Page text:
Upstart eGenesis is planning to revolutinize the organ transplantation technique

Upstart eGenesis is trying to solve the shortage of organs for donation by using gene-editing tools like CRISPR. They got the grant amount of $38 million to work on it.

The funding was done by Biomatics Capital and ARCH Venture Partners for developing its genome-editing technology to make xenotransplantation (using organs from other animals for human use).

Using the organs from other animals for human transplantation has proven to be complicated. The animals preferred mostly are pigs, as they are of a similar size and physiology to humans. Still, key risks include immunological incompatibility and viral transmission (PERV), which will be the major focus of this research.

Scientists have used CRISPR to cut back the potentially harmful virus genes which have long hampered the successful transfer of pig organs.

The CRISPR-Cas9 tool works as a type of molecular scissors that can selectively trim away unwanted parts of the genome, only started human testing in China late last year, and has yet to begin the U.S. trials.

The study that showed that the pig genome might be edited for removing native pig viruses from pig cells was led by eGenesis’ co-founder George Church, Ph.D., also a Harvard Medical School geneticist. However, It has yet to be shown to be safe in humans.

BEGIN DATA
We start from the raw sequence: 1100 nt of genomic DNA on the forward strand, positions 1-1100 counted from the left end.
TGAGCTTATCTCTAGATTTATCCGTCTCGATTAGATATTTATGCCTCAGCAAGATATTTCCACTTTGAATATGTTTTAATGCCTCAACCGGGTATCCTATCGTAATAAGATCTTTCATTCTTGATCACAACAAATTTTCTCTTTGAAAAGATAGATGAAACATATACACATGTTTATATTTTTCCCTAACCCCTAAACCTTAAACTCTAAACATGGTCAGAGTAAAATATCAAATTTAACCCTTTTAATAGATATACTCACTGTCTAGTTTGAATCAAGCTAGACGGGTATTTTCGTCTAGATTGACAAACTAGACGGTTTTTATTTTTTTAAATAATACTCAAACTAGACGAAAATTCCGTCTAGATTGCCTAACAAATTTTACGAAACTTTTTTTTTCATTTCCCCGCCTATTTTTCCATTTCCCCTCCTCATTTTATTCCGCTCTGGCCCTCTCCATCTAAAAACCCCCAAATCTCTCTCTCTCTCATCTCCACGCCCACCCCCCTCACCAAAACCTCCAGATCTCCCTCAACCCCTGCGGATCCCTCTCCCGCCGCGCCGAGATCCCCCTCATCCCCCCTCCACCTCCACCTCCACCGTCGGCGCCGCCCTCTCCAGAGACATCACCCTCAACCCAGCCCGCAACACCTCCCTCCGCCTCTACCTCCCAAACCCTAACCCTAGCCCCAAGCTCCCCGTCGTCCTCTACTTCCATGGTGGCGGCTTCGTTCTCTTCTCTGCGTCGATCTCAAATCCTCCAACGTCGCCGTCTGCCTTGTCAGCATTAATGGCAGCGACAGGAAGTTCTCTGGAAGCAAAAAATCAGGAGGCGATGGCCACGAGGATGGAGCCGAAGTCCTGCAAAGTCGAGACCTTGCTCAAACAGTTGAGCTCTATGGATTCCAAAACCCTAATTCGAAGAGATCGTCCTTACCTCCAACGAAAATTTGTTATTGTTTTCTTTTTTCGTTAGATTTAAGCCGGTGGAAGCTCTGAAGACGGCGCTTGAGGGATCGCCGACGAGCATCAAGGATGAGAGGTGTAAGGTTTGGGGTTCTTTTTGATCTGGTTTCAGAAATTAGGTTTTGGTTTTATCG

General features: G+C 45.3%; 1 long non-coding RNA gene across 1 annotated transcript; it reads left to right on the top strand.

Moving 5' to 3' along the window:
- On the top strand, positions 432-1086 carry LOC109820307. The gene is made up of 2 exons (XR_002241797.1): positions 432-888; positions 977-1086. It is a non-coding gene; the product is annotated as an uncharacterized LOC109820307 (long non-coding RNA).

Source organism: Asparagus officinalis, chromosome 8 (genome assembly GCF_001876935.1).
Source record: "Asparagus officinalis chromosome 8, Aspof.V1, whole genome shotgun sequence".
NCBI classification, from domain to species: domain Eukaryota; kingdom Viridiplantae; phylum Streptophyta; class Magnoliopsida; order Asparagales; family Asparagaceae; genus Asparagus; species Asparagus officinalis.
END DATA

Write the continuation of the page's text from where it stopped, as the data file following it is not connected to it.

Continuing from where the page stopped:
The science is at a very early stage, something the biotech acknowledges, with its main focus on testing the PERV infectivity in genome-engineered pig cells/tissue, as well as addressing immunological issues.


There are more than 790,000 annual deaths in the U.S. alone due to chronic organ failure, while in China, only 3 million patients need organs, but only a few thousand donations are made each year. So their research is focused on a major issue. A safe and effective xeno-organ has the potential to save millions of patients worldwide. One of the biggest challenges of organ transplants is to wait for an organ to be available. With this technique, the patients don’t have to die waiting for the organ.

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The company hopes to use a powerful genome editing platform for creating a pathway toward developing and delivering a safe and effective xenotransplantation solution for patients in need.

Source: Fierce Biotech

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